Another thing we need to point out is that learning is most effective if one builds on what they already know. And since kids already know their native language, they will achieve the best results with the implementation of multilingualism in classroom. Also, their native tongue will help them cope better with the learning of a second, third, etc. language.
Language, as we know, is a large part of thinking. If we don’t allow kids to use their mother tongue, we may actually be silencing their inner voice. This will then lead to the silencing of what is a crucial tool in the learning process.
When you use language-supportive teaching methods and include the languages of kids in the educational resources and practices, you are allowing for an easier break-down of the language barrier that is stopping plenty of kids reach success in education.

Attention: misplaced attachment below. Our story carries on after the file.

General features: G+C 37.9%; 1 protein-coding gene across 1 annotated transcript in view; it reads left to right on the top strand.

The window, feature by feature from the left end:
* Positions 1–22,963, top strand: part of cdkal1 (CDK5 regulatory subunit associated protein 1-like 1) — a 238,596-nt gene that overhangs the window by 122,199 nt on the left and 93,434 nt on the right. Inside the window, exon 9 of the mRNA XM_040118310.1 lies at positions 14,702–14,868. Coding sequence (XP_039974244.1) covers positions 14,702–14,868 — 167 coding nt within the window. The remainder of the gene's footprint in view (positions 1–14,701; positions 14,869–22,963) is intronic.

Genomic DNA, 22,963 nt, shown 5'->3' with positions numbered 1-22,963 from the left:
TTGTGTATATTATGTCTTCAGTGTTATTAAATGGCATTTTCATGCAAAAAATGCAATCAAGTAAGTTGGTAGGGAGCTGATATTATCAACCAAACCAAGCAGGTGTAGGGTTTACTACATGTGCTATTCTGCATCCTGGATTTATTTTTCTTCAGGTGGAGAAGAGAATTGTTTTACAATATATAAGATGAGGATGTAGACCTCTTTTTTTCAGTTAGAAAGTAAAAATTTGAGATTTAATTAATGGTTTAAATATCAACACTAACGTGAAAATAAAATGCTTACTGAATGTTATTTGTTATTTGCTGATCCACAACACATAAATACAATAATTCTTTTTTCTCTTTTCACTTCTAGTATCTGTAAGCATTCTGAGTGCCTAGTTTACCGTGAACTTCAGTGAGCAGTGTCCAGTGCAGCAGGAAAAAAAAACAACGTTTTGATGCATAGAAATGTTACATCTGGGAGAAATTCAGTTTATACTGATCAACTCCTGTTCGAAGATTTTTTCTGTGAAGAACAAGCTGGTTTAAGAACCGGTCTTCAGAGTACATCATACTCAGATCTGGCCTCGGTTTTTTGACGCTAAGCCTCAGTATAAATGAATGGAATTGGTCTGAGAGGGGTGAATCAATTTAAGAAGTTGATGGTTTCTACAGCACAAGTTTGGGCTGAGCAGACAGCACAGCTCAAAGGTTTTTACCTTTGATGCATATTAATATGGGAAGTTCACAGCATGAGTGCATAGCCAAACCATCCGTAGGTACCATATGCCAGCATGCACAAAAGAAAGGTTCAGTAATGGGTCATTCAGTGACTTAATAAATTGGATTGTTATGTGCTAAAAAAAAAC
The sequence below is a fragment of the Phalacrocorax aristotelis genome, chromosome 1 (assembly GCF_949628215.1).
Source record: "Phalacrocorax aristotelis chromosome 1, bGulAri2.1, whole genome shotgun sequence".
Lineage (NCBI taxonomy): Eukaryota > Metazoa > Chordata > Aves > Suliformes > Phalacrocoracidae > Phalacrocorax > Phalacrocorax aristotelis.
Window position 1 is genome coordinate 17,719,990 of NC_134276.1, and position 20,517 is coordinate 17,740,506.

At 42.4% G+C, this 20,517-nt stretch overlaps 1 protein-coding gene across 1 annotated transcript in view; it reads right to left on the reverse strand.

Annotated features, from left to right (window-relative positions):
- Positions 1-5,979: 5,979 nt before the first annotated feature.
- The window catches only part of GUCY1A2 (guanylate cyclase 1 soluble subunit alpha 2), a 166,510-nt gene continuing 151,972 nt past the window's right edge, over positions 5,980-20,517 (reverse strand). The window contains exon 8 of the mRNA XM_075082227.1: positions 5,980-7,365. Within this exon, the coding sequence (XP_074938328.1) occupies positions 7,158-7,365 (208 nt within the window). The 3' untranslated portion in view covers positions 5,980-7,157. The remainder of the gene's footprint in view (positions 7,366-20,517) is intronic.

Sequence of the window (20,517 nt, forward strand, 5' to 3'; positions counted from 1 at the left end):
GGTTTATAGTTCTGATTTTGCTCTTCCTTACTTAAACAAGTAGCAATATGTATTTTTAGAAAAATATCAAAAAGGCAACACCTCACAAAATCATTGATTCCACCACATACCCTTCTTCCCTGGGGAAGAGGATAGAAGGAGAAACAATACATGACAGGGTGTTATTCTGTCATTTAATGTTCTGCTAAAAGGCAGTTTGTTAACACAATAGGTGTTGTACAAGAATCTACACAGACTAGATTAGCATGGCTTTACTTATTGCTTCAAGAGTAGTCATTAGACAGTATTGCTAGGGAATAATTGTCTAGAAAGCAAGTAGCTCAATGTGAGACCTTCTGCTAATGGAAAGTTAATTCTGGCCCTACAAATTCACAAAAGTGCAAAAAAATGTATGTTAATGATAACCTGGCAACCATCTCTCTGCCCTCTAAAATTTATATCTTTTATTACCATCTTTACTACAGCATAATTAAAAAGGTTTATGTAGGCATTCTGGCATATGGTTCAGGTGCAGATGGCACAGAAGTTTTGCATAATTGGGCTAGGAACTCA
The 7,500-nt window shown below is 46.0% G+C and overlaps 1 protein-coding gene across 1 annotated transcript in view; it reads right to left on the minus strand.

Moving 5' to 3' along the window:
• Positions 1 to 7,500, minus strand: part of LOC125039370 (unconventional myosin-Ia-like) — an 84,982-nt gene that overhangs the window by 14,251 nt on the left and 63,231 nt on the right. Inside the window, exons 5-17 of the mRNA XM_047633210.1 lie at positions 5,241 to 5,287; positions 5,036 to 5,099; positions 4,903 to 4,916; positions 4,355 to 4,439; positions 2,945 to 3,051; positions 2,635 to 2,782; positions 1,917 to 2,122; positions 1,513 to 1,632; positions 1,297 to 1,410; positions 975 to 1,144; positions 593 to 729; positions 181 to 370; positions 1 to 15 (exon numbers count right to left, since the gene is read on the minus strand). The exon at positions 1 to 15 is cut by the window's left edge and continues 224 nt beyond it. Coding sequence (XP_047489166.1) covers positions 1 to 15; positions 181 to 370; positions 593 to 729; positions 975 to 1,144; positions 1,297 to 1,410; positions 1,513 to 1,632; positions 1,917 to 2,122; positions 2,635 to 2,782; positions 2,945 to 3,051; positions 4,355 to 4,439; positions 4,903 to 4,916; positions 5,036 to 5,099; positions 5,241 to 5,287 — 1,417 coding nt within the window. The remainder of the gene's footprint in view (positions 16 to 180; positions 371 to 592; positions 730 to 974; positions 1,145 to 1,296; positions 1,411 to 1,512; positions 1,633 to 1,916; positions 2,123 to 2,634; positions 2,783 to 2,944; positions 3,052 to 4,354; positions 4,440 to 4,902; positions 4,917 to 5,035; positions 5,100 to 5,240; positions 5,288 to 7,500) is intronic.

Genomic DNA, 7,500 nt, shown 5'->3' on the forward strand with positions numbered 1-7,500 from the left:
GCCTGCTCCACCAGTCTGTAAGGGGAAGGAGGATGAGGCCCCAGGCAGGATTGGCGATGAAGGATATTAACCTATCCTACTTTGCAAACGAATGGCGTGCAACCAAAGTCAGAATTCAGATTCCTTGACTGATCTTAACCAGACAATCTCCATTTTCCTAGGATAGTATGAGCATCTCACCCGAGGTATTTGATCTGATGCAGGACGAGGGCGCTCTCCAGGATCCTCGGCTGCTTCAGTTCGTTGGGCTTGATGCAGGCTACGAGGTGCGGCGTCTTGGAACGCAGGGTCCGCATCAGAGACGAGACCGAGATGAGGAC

So, we saw that multilingualism has plenty of benefits. Sure, we weren’t able to discuss all of them for that would take a great deal of time and space. But we pointed out the most important benefits that directly translate to the learning process. Also, we tried to show you what impact multilingualism has on the education process. We need to be aware of the impact of multilingualism and make a note of the fact that kids will benefit of using their native tongue in the learning process. So, we should try to encourage the multilingualism in classroom and in education in general.
About the Author: Laura Fields follows the goal of educating both students and teachers alike. She thinks it is important to empower them with more information so that they can better understand, teach, and achieve greater results both in school and in life.